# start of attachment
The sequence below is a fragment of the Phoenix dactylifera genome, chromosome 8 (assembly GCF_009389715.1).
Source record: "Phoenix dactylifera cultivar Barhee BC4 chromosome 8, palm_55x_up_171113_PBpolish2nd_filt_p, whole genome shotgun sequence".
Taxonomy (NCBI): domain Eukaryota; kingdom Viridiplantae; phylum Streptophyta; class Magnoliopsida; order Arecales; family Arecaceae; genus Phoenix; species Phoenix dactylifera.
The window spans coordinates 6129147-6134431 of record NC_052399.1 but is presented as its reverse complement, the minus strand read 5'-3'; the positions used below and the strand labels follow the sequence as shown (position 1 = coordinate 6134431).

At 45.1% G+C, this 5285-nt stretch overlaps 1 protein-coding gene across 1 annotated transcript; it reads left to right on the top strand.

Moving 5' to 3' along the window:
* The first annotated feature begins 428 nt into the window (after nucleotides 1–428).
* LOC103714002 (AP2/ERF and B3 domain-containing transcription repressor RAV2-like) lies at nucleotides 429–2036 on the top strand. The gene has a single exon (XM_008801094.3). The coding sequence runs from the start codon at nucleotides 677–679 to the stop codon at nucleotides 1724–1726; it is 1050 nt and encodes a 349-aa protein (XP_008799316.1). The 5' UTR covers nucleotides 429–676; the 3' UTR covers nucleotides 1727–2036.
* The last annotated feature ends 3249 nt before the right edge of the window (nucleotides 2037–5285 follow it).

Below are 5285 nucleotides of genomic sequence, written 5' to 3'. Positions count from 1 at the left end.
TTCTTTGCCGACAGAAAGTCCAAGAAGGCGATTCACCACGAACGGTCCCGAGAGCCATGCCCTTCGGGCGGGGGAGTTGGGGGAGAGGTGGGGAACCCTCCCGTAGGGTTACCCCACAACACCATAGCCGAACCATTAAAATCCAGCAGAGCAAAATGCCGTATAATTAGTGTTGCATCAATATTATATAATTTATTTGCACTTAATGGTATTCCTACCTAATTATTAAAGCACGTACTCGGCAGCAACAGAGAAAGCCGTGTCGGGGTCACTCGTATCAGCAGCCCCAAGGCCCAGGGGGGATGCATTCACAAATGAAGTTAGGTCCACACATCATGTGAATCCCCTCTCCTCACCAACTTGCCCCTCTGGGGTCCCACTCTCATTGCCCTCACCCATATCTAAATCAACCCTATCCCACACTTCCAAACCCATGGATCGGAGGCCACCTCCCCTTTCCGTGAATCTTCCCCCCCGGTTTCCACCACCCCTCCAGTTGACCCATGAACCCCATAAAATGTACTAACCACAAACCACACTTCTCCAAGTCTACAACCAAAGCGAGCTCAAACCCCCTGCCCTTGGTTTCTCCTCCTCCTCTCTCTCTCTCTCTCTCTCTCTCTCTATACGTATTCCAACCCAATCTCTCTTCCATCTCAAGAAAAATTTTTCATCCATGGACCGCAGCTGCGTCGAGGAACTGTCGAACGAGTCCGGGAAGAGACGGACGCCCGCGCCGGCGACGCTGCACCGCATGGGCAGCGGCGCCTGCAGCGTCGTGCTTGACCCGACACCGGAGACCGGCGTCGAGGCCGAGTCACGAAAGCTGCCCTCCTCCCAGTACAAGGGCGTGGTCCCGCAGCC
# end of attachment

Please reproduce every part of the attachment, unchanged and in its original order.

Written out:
The sequence below is a fragment of the Phoenix dactylifera genome, chromosome 8 (assembly GCF_009389715.1).
Source record: "Phoenix dactylifera cultivar Barhee BC4 chromosome 8, palm_55x_up_171113_PBpolish2nd_filt_p, whole genome shotgun sequence".
Taxonomy (NCBI): domain Eukaryota; kingdom Viridiplantae; phylum Streptophyta; class Magnoliopsida; order Arecales; family Arecaceae; genus Phoenix; species Phoenix dactylifera.
The window spans coordinates 6129147-6134431 of record NC_052399.1 but is presented as its reverse complement, the minus strand read 5'-3'; the positions used below and the strand labels follow the sequence as shown (position 1 = coordinate 6134431).

At 45.1% G+C, this 5285-nt stretch overlaps 1 protein-coding gene across 1 annotated transcript; it reads left to right on the top strand.

Moving 5' to 3' along the window:
* The first annotated feature begins 428 nt into the window (after nucleotides 1–428).
* LOC103714002 (AP2/ERF and B3 domain-containing transcription repressor RAV2-like) lies at nucleotides 429–2036 on the top strand. The gene has a single exon (XM_008801094.3). The coding sequence runs from the start codon at nucleotides 677–679 to the stop codon at nucleotides 1724–1726; it is 1050 nt and encodes a 349-aa protein (XP_008799316.1). The 5' UTR covers nucleotides 429–676; the 3' UTR covers nucleotides 1727–2036.
* The last annotated feature ends 3249 nt before the right edge of the window (nucleotides 2037–5285 follow it).

Below are 5285 nucleotides of genomic sequence, written 5' to 3'. Positions count from 1 at the left end.
TTCTTTGCCGACAGAAAGTCCAAGAAGGCGATTCACCACGAACGGTCCCGAGAGCCATGCCCTTCGGGCGGGGGAGTTGGGGGAGAGGTGGGGAACCCTCCCGTAGGGTTACCCCACAACACCATAGCCGAACCATTAAAATCCAGCAGAGCAAAATGCCGTATAATTAGTGTTGCATCAATATTATATAATTTATTTGCACTTAATGGTATTCCTACCTAATTATTAAAGCACGTACTCGGCAGCAACAGAGAAAGCCGTGTCGGGGTCACTCGTATCAGCAGCCCCAAGGCCCAGGGGGGATGCATTCACAAATGAAGTTAGGTCCACACATCATGTGAATCCCCTCTCCTCACCAACTTGCCCCTCTGGGGTCCCACTCTCATTGCCCTCACCCATATCTAAATCAACCCTATCCCACACTTCCAAACCCATGGATCGGAGGCCACCTCCCCTTTCCGTGAATCTTCCCCCCCGGTTTCCACCACCCCTCCAGTTGACCCATGAACCCCATAAAATGTACTAACCACAAACCACACTTCTCCAAGTCTACAACCAAAGCGAGCTCAAACCCCCTGCCCTTGGTTTCTCCTCCTCCTCTCTCTCTCTCTCTCTCTCTCTCTCTATACGTATTCCAACCCAATCTCTCTTCCATCTCAAGAAAAATTTTTCATCCATGGACCGCAGCTGCGTCGAGGAACTGTCGAACGAGTCCGGGAAGAGACGGACGCCCGCGCCGGCGACGCTGCACCGCATGGGCAGCGGCGCCTGCAGCGTCGTGCTTGACCCGACACCGGAGACCGGCGTCGAGGCCGAGTCACGAAAGCTGCCCTCCTCCCAGTACAAGGGCGTGGTCCCGCAGCC